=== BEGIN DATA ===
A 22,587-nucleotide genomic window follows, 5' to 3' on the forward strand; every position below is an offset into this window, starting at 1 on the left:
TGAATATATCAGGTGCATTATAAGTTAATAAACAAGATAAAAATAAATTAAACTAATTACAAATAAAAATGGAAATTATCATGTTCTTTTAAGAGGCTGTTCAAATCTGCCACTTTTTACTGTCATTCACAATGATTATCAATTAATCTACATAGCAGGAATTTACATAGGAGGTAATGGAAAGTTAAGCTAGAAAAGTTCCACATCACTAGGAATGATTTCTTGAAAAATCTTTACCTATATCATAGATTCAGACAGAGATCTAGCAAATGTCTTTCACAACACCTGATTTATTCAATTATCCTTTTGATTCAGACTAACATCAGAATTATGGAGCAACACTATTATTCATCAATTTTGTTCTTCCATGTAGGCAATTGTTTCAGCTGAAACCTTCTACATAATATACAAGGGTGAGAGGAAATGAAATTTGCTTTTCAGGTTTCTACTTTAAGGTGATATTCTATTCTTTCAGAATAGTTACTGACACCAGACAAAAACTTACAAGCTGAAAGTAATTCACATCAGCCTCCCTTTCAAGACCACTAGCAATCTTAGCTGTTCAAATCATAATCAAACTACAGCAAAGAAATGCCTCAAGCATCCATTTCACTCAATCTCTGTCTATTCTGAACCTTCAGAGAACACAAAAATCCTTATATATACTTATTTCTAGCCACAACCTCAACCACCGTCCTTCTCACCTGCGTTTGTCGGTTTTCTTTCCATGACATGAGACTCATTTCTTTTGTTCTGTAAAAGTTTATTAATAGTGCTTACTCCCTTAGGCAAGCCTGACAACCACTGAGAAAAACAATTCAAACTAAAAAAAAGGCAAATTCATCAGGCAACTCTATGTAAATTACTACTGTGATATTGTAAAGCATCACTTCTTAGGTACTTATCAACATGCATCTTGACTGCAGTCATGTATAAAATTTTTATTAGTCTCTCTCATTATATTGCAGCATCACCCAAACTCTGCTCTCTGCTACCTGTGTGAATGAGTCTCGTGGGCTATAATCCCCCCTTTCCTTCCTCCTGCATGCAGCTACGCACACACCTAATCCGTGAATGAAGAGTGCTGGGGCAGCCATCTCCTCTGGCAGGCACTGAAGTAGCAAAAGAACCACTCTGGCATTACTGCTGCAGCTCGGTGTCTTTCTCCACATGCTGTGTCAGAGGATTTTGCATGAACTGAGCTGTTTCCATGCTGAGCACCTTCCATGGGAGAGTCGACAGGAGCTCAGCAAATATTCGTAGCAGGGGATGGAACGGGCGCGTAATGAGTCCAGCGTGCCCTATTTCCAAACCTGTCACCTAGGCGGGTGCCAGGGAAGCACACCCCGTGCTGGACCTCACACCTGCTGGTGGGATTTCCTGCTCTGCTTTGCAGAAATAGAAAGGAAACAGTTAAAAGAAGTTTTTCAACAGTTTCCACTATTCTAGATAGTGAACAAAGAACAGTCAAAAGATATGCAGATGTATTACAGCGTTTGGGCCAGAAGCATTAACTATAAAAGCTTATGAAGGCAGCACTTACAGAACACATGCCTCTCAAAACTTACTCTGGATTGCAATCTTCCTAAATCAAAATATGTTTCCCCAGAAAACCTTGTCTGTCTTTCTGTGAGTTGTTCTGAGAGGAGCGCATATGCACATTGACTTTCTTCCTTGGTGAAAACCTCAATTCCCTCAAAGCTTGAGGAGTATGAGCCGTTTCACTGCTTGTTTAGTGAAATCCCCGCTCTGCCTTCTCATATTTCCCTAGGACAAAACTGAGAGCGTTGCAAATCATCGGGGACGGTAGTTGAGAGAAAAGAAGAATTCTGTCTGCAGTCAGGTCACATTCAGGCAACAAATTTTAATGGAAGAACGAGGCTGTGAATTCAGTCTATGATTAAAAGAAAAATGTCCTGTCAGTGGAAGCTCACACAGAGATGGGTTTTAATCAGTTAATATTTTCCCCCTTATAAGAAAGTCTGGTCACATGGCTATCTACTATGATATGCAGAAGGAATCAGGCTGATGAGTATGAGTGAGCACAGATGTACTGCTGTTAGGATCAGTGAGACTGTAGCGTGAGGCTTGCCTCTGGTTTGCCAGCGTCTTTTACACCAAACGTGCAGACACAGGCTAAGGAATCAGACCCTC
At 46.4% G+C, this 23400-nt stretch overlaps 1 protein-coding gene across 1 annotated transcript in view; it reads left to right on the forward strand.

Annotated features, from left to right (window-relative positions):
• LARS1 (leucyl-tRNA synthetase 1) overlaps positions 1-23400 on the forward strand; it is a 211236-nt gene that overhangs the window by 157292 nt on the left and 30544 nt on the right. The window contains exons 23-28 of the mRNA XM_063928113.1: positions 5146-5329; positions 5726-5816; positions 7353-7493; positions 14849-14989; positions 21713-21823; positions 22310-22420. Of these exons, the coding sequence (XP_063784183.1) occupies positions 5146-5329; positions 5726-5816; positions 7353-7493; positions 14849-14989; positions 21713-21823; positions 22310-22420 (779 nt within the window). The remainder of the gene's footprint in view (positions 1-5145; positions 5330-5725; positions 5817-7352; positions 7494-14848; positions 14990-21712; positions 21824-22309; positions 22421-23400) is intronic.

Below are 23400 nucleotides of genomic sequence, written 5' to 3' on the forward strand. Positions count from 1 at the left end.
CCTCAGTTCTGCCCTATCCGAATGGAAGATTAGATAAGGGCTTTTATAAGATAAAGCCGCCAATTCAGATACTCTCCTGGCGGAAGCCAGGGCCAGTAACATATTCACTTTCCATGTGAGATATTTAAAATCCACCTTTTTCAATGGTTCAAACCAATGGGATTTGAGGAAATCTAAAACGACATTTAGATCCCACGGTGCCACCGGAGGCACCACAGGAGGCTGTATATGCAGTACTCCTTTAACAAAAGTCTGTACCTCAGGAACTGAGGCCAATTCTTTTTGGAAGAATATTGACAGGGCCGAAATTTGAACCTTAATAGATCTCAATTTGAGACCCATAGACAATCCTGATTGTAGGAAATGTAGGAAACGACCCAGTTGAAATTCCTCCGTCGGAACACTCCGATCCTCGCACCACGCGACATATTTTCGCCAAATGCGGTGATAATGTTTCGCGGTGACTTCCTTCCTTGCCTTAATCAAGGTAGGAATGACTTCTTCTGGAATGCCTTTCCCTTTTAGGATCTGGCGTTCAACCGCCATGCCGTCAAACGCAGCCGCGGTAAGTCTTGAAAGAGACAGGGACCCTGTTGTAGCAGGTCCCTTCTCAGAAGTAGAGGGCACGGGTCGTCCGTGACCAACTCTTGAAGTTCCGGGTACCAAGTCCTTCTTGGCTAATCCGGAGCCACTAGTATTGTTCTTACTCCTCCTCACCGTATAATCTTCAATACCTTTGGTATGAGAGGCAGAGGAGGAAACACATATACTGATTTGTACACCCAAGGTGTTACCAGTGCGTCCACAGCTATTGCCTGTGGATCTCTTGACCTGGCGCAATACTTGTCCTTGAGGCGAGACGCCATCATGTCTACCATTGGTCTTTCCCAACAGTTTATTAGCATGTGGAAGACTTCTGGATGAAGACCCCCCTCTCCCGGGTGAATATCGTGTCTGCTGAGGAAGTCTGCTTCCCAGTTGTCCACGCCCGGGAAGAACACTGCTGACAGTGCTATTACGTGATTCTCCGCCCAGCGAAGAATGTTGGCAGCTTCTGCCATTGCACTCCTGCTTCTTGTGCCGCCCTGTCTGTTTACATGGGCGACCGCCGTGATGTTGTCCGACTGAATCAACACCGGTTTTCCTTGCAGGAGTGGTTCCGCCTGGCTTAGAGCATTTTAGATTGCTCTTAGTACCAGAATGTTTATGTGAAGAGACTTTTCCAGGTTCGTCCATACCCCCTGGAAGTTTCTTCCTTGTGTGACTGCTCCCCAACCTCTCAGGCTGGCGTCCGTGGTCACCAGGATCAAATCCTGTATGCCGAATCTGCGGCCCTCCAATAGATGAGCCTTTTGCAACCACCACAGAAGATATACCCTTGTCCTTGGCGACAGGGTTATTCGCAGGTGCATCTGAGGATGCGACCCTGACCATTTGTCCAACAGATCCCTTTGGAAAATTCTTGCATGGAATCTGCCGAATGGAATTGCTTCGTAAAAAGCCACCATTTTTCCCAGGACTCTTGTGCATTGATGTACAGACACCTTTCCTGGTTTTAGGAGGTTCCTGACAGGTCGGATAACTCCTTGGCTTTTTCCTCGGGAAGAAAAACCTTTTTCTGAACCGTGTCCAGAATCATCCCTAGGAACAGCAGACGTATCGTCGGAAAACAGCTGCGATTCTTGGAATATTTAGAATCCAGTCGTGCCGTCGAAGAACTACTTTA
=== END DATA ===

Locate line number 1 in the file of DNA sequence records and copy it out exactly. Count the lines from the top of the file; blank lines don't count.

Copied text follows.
A 22,587-nucleotide genomic window follows, 5' to 3' on the forward strand; every position below is an offset into this window, starting at 1 on the left: